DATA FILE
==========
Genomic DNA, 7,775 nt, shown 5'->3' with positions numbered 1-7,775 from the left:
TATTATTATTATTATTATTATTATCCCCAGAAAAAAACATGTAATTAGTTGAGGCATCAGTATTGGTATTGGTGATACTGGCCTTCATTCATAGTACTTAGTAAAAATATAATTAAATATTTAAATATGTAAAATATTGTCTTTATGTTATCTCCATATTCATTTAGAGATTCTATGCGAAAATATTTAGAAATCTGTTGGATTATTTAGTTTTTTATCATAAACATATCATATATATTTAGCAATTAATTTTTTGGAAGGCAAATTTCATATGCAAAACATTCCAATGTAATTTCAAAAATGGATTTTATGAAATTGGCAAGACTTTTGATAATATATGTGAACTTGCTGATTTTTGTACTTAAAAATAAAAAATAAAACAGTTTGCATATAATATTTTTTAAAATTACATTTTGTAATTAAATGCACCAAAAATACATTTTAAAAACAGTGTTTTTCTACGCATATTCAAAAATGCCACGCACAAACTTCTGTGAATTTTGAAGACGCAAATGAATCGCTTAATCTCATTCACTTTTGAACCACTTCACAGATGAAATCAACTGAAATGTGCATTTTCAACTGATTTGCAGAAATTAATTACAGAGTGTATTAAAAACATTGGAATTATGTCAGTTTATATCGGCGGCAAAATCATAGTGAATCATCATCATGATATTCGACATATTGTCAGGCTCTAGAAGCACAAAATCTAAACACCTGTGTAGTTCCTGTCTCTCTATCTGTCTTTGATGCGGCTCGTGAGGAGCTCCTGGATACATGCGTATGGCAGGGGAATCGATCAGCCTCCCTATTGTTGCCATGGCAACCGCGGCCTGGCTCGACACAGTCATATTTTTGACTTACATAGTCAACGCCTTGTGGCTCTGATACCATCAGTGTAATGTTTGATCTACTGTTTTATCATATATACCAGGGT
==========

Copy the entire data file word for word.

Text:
Genomic DNA, 7,775 nt, shown 5'->3' with positions numbered 1-7,775 from the left:
TATTATTATTATTATTATTATTATCCCCAGAAAAAAACATGTAATTAGTTGAGGCATCAGTATTGGTATTGGTGATACTGGCCTTCATTCATAGTACTTAGTAAAAATATAATTAAATATTTAAATATGTAAAATATTGTCTTTATGTTATCTCCATATTCATTTAGAGATTCTATGCGAAAATATTTAGAAATCTGTTGGATTATTTAGTTTTTTATCATAAACATATCATATATATTTAGCAATTAATTTTTTGGAAGGCAAATTTCATATGCAAAACATTCCAATGTAATTTCAAAAATGGATTTTATGAAATTGGCAAGACTTTTGATAATATATGTGAACTTGCTGATTTTTGTACTTAAAAATAAAAAATAAAACAGTTTGCATATAATATTTTTTAAAATTACATTTTGTAATTAAATGCACCAAAAATACATTTTAAAAACAGTGTTTTTCTACGCATATTCAAAAATGCCACGCACAAACTTCTGTGAATTTTGAAGACGCAAATGAATCGCTTAATCTCATTCACTTTTGAACCACTTCACAGATGAAATCAACTGAAATGTGCATTTTCAACTGATTTGCAGAAATTAATTACAGAGTGTATTAAAAACATTGGAATTATGTCAGTTTATATCGGCGGCAAAATCATAGTGAATCATCATCATGATATTCGACATATTGTCAGGCTCTAGAAGCACAAAATCTAAACACCTGTGTAGTTCCTGTCTCTCTATCTGTCTTTGATGCGGCTCGTGAGGAGCTCCTGGATACATGCGTATGGCAGGGGAATCGATCAGCCTCCCTATTGTTGCCATGGCAACCGCGGCCTGGCTCGACACAGTCATATTTTTGACTTACATAGTCAACGCCTTGTGGCTCTGATACCATCAGTGTAATGTTTGATCTACTGTTTTATCATATATACCAGGGT